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Bill Gates entered Clubhouse for the first time on Wednesday night, taking his ongoing book tour to the popular invite-only conversation app to discuss everything from climate change to what he’s binging on Netflix.

The Microsoft co-founder, promoting his new book “How to Avoid a Climate Disaster,” chatted with journalist Andrew Ross Sorkin for about an hour, fielding questions on the COVID-19 pandemic, his thoughts on bitcoin’s connection to climate change, why he uses an Android smartphone, and what he’s watching on television while stuck at home like the rest of us.

Since the Clubhouse app is only on iOS right now, many were curious as to whether the Microsoft co-founder had moved to the long-dreaded competition and gotten himself an iPhone. But Gates said that wasn’t the case, his carry-around phone is definitely not made by Apple.

“Some of the Android manufacturers pre-install Microsoft software in a way that makes it easy for me,” Gates said. “They’re more flexible about how the software connects up with the operating system. So that’s what I ended up getting used to … a lot of my friends have iPhone, so there’s no purity.”

Clubhouse co-founder Paul Davison was in the room briefly, and told Gates and Sorkin that an Android version of the app is a top priority.

Sorkin asked Gates for his take on the “climate argument” around bitcoin — the notion that the mining of cryptocurrency demands a great deal of computational power and electricity consumption. Gates has made it known he’s not a fan.

“Bitcoin uses more electricity per transaction than any other method known to mankind. So it’s not like a great climate thing,” Gates said. “If it’s green electricity and it’s not crowding out other uses, eventually maybe that’s OK. I don’t see the topics as deeply related, even though you might label me a Bitcoin skeptic — that is, I haven’t chosen to invest money. I buy malaria vaccines. I buy measles vaccines. I invest in companies that make products. It’s not a, ‘Hey, somebody’s going to buy this for more money than I paid for it.’ But if other people find their fortune that way, I applaud them.”

Gates added that there are “other ways of doing digital currency” that are not secret transactions, and that the Bill and Melinda Gates Foundation is invested in making those services available to uplift the poorest in India and Africa.

Gates received his second vaccination shot a week ago, about a month after tweeting about his first — “It’s the only time I’ve ever been thankful to be such an old person, 65 years old,” he said.

“I want to set a good example. If you’re vaccinated, you can still transmit,” Gates said. “I’m not going to stop wearing masks or being careful, particularly around older people who haven’t been vaccinated. It’s only by late spring or summer that we’re going to get to numbers where you can look at changing your behavior in a significant way.”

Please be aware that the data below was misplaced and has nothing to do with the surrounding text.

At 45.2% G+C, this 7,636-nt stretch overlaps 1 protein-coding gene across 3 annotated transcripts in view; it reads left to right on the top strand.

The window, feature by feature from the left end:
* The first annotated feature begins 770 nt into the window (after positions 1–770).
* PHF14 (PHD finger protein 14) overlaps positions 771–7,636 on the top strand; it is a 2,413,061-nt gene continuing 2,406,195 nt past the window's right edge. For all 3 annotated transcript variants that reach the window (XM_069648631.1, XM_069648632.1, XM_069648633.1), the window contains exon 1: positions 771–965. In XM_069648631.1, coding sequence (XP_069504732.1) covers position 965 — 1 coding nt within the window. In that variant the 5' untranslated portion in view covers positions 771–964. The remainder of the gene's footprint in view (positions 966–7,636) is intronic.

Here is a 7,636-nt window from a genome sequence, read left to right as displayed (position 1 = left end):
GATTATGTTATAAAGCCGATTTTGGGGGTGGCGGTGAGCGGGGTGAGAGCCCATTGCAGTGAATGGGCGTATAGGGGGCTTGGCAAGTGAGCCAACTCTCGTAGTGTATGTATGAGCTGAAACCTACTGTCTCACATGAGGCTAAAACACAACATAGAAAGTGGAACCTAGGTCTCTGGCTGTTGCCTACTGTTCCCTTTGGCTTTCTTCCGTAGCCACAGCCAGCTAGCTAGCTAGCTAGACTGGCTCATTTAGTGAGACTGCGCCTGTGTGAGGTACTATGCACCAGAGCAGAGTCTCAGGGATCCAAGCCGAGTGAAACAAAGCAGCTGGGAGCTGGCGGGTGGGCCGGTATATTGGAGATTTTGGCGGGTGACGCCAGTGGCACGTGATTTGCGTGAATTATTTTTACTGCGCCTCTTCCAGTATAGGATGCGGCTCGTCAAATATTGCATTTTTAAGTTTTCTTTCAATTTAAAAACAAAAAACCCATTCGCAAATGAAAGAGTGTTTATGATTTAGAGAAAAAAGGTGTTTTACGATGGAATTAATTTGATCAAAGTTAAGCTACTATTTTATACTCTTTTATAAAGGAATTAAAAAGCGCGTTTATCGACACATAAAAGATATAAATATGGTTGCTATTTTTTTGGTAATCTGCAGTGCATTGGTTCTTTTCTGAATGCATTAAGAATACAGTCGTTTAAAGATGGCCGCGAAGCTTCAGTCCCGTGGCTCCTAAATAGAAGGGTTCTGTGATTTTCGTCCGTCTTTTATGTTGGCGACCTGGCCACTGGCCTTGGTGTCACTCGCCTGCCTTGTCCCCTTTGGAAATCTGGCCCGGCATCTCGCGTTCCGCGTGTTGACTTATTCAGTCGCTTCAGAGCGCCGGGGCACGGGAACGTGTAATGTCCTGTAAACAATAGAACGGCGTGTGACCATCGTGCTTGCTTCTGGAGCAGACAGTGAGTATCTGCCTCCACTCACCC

Gates reiterated his point that getting the vaccine distributed in all countries, not just rich ones, is critical for global travel. He expects things will feel very different in the U.S. by summer and all schools should be open in the fall — with kids wearing masks.

“Wearing masks isn’t some huge disastrous thing. It’s not expensive, we’re kind of used to it,” he said. “I would continue to model that behavior throughout the fall until we’re absolutely sure of the numbers are very, very small.”

As to whether society has learned anything throughout the pandemic about trusting science and expertise, Gates said the quality of leadership is key during a crisis and that a leader has to be willing to share bad news, set up a proper testing system and more.

“The number of mistakes were pretty unbelievable,” Gates said. “We are lucky this thing wasn’t more fatal than it ended up being. But still, half a million Americans, that’s an unbelievable toll. I do think that for at least a generation people will have this threat model in mind and that the government will take the right steps, even though maybe 10 or 20% of the people will never believe it — apparently that’s true for the election also — but this is serious stuff. Most people know somebody who died.”

Like the rest of us, Gates has spent a portion of the pandemic binging on his fair share of Netflix and more. He called it mind-blowing how good the content has gotten compared to 10 years ago, and that there is so much content to choose from these days you worry about what you might be missing.

“The complex plots, the choices, even just in the documentary area, it’s quite phenomenal,” Gates said, adding that he planned to finish a book one night this week and instead got sucked into “Lupin,” a French mystery thriller on Netflix.

“Next thing I knew four hours have gone by. I really let myself go to seed that night and I was kind of laughing at myself, I don’t usually do that, but they sure make it easy. You just sit there and the next episode is up and running.”

Gates also uses The Great Courses to take college courses, because he can’t stop learning — when he’s not binging “The Americans” or “Modern Family” with his own family.

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News – In Clubhouse chat, Bill Gates talks bitcoin, iPhone, the pandemic and what he’s binging on Netflix